More than 150 States have reported on moves to keep WMDs from terrorists – UN

6 May 2008

As of the end of April, more than half of United Nations Member States have submitted assessments to the Security Council regarding efforts to keep nuclear, chemical and biological weapons out of the hands of terrorists and black marketeers, it was announced today.

As of the end of April, more than half of United Nations Member States have submitted assessments to the Security Council regarding efforts to keep nuclear, chemical and biological weapons out of the hands of terrorists and black marketeers, it was announced today.

Over 150 nations have fulfilled their reporting responsibilities, Ambassador Jorge Urbina of Costa Rica, the chair of the Security Council committee established pursuant to resolution 1540 (2004) to combat the proliferation of weapons of mass destruction (WMDs) by non-State actors, particularly terrorists, told the Council today.

He also encouraged States which have yet to submit reports to do so as soon as possible.

The Chairman of the 1267 (1999) committee concerning Al-Qaida and Taliban sanctions said that the group has held discussions on the three sanctions measures: the freezing of assets, travel bans and the arms embargo.

Ambassador Johan Verbeke of Belgium, told today’s open Council debate which heard from two dozen speakers that the committee also considered the topic of the criminal misuse of the Internet for terrorist purposes.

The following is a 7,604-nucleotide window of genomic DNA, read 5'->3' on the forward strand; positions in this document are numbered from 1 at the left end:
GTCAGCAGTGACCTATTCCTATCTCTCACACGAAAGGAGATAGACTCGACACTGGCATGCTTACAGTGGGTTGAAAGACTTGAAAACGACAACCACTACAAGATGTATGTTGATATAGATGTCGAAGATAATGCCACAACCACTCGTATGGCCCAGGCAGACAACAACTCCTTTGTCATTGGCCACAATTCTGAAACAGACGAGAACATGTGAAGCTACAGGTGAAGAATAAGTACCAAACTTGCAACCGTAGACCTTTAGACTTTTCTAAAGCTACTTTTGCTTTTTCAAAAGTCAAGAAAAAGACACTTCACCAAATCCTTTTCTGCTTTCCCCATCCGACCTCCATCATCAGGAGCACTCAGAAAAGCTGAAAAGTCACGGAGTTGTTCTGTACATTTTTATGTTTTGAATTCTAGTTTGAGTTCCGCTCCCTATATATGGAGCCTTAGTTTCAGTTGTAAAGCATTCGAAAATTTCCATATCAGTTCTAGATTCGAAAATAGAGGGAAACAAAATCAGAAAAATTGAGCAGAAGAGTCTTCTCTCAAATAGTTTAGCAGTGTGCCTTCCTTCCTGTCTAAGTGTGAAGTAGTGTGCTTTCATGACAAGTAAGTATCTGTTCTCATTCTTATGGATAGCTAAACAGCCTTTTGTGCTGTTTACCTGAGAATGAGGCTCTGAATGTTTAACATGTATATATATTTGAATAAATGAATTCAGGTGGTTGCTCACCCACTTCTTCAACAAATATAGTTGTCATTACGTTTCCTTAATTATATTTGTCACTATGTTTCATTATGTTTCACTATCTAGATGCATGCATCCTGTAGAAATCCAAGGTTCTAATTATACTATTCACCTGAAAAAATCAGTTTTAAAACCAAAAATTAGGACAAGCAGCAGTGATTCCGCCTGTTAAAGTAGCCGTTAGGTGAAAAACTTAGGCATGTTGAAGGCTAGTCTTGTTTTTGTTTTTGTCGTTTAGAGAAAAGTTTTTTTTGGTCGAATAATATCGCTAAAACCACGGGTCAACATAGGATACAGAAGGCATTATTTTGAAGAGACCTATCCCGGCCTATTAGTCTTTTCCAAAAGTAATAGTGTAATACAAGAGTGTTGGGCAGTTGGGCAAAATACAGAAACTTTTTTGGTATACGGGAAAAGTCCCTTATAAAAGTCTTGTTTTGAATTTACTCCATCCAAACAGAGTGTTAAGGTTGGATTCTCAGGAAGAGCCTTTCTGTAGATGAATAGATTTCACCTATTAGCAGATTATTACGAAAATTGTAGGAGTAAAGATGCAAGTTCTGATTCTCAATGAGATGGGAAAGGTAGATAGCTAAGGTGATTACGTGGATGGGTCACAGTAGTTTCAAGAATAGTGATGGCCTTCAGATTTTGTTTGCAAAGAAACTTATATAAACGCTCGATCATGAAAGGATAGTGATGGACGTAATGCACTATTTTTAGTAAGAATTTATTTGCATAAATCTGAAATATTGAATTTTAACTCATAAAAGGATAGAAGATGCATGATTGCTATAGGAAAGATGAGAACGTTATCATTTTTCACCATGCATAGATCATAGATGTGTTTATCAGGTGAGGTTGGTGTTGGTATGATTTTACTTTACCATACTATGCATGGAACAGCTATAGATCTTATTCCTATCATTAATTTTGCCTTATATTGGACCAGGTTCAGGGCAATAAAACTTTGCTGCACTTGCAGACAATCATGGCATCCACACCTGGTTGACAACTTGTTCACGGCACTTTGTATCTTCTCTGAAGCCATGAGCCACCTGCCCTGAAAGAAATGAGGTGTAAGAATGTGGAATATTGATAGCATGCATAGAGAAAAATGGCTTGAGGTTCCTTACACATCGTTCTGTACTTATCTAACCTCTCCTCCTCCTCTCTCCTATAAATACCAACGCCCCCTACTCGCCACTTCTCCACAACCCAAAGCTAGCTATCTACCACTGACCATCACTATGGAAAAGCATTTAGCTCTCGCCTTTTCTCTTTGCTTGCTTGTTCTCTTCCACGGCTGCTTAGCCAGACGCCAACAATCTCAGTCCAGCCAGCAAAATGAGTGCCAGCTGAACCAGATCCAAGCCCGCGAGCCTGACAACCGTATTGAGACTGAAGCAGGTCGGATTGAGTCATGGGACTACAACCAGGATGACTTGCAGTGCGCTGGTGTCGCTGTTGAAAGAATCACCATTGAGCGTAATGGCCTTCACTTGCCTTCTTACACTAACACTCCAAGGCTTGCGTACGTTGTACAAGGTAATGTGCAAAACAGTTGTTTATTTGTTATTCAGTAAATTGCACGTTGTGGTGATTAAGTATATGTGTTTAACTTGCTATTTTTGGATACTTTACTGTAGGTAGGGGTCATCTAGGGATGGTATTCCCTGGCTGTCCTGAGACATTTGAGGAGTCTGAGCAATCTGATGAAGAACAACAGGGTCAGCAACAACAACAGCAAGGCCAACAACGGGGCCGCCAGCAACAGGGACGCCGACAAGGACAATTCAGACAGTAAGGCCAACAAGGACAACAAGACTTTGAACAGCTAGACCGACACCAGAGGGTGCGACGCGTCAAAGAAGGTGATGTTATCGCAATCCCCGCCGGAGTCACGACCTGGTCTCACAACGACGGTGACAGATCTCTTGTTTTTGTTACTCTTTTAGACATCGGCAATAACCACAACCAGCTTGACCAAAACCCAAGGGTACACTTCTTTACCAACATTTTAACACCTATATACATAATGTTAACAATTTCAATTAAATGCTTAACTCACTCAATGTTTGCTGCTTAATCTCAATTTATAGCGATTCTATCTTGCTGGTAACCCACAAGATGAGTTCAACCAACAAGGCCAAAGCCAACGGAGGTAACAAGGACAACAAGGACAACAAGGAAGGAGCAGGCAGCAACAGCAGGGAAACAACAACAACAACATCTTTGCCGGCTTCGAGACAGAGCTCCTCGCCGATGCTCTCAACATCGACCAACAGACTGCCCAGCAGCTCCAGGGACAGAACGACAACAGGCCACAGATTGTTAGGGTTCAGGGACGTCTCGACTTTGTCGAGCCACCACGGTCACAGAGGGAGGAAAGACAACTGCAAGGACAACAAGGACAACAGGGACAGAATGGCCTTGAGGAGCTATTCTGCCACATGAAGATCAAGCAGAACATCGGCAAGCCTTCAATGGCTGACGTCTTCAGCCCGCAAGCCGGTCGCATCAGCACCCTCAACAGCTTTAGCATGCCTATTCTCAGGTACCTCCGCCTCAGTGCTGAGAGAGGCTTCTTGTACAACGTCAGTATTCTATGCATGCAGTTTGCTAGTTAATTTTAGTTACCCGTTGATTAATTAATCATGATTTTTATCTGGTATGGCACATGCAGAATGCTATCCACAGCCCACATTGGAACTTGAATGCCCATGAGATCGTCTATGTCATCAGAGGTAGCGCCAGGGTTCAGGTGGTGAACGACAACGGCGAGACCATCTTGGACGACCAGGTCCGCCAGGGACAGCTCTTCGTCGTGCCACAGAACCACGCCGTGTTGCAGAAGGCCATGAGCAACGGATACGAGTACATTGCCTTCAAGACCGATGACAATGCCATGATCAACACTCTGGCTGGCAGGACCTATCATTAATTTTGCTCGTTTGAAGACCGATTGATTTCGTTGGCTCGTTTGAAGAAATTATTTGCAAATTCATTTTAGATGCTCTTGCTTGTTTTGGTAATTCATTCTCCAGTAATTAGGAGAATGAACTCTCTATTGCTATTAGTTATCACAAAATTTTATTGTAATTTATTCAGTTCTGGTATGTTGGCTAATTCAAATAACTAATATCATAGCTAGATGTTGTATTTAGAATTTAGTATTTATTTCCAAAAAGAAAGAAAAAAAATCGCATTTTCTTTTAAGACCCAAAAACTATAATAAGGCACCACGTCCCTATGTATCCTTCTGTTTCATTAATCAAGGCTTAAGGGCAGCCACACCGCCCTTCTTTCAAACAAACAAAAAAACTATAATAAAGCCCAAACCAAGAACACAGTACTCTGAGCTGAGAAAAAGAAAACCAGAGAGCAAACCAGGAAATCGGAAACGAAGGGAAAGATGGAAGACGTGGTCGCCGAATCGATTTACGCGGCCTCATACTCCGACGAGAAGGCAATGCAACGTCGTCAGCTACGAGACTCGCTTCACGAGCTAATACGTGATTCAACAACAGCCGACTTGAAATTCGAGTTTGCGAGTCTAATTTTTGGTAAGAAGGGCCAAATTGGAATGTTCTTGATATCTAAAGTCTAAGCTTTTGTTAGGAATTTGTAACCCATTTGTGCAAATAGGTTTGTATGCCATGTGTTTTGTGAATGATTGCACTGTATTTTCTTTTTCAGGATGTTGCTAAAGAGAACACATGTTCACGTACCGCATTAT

“The Committee shares the concerns expressed over the fact that the Internet constitutes a powerful medium and instrument for Al-Qaida, the Taliban and their associates,” he said, adding that the issue will be discussed further in the future.

Meanwhile, the chair of the Counter-Terrorism Committee (CTC) briefed the Council on the new organization plan of the Counter-Terrorism Committee Executive Directorate (CTED), which is tasked with monitoring the efforts of countries to combat the global scourge of terrorism.

“The adjustments to CTED’s organization and methods of work will have the effect of improving the quality and consistency of its technical judgments and will enhance the ongoing dialogue between CTED and the Member States,” Ambassador Neven Jurica of Croatia said. “It will also strengthen CTED’s cooperation with relevant international, regional and sub-regional organizations.”

Established as a special political mission in 2004, the CTED assists the CTC in monitoring the implementation of resolution 1373, which was adopted in the wake of the September 2001 attacks on the United States and calls on countries to adopt a number of measures to enhance their ability to counter terrorist activities nationally, regionally and globally.

 

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